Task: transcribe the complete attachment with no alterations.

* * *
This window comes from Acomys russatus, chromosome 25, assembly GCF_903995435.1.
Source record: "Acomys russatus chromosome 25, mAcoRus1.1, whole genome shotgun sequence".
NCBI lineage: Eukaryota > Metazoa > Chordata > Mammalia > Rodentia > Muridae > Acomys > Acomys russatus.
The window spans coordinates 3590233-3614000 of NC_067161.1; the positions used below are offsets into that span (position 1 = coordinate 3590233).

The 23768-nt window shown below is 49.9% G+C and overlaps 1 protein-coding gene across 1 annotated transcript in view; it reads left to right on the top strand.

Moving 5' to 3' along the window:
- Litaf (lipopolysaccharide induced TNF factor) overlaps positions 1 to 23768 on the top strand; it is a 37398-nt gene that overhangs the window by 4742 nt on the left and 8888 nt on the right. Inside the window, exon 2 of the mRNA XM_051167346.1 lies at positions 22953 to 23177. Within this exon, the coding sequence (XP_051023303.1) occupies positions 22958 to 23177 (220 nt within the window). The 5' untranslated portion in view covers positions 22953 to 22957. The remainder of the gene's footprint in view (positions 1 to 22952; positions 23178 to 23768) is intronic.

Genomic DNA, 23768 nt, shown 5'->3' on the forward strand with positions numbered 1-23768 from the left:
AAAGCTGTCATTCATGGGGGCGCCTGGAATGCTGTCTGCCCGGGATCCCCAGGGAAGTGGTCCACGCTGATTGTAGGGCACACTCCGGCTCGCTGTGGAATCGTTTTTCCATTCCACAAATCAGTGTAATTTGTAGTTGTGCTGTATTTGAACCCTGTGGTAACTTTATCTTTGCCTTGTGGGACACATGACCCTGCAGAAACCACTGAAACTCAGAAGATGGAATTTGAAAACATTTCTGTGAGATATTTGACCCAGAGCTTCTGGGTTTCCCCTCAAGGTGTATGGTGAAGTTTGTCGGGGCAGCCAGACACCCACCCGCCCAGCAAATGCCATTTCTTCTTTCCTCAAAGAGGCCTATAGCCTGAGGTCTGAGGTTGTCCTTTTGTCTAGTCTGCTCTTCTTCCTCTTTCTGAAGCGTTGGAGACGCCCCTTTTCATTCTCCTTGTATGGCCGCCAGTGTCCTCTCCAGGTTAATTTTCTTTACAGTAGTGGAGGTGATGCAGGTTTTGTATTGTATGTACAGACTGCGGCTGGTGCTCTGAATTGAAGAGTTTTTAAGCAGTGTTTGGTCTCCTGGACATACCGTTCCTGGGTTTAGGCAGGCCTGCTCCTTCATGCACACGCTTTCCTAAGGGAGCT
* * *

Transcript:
This window comes from Acomys russatus, chromosome 25, assembly GCF_903995435.1.
Source record: "Acomys russatus chromosome 25, mAcoRus1.1, whole genome shotgun sequence".
NCBI lineage: Eukaryota > Metazoa > Chordata > Mammalia > Rodentia > Muridae > Acomys > Acomys russatus.
The window spans coordinates 3590233-3614000 of NC_067161.1; the positions used below are offsets into that span (position 1 = coordinate 3590233).

The 23768-nt window shown below is 49.9% G+C and overlaps 1 protein-coding gene across 1 annotated transcript in view; it reads left to right on the top strand.

Moving 5' to 3' along the window:
- Litaf (lipopolysaccharide induced TNF factor) overlaps positions 1 to 23768 on the top strand; it is a 37398-nt gene that overhangs the window by 4742 nt on the left and 8888 nt on the right. Inside the window, exon 2 of the mRNA XM_051167346.1 lies at positions 22953 to 23177. Within this exon, the coding sequence (XP_051023303.1) occupies positions 22958 to 23177 (220 nt within the window). The 5' untranslated portion in view covers positions 22953 to 22957. The remainder of the gene's footprint in view (positions 1 to 22952; positions 23178 to 23768) is intronic.

Genomic DNA, 23768 nt, shown 5'->3' on the forward strand with positions numbered 1-23768 from the left:
AAAGCTGTCATTCATGGGGGCGCCTGGAATGCTGTCTGCCCGGGATCCCCAGGGAAGTGGTCCACGCTGATTGTAGGGCACACTCCGGCTCGCTGTGGAATCGTTTTTCCATTCCACAAATCAGTGTAATTTGTAGTTGTGCTGTATTTGAACCCTGTGGTAACTTTATCTTTGCCTTGTGGGACACATGACCCTGCAGAAACCACTGAAACTCAGAAGATGGAATTTGAAAACATTTCTGTGAGATATTTGACCCAGAGCTTCTGGGTTTCCCCTCAAGGTGTATGGTGAAGTTTGTCGGGGCAGCCAGACACCCACCCGCCCAGCAAATGCCATTTCTTCTTTCCTCAAAGAGGCCTATAGCCTGAGGTCTGAGGTTGTCCTTTTGTCTAGTCTGCTCTTCTTCCTCTTTCTGAAGCGTTGGAGACGCCCCTTTTCATTCTCCTTGTATGGCCGCCAGTGTCCTCTCCAGGTTAATTTTCTTTACAGTAGTGGAGGTGATGCAGGTTTTGTATTGTATGTACAGACTGCGGCTGGTGCTCTGAATTGAAGAGTTTTTAAGCAGTGTTTGGTCTCCTGGACATACCGTTCCTGGGTTTAGGCAGGCCTGCTCCTTCATGCACACGCTTTCCTAAGGGAGCT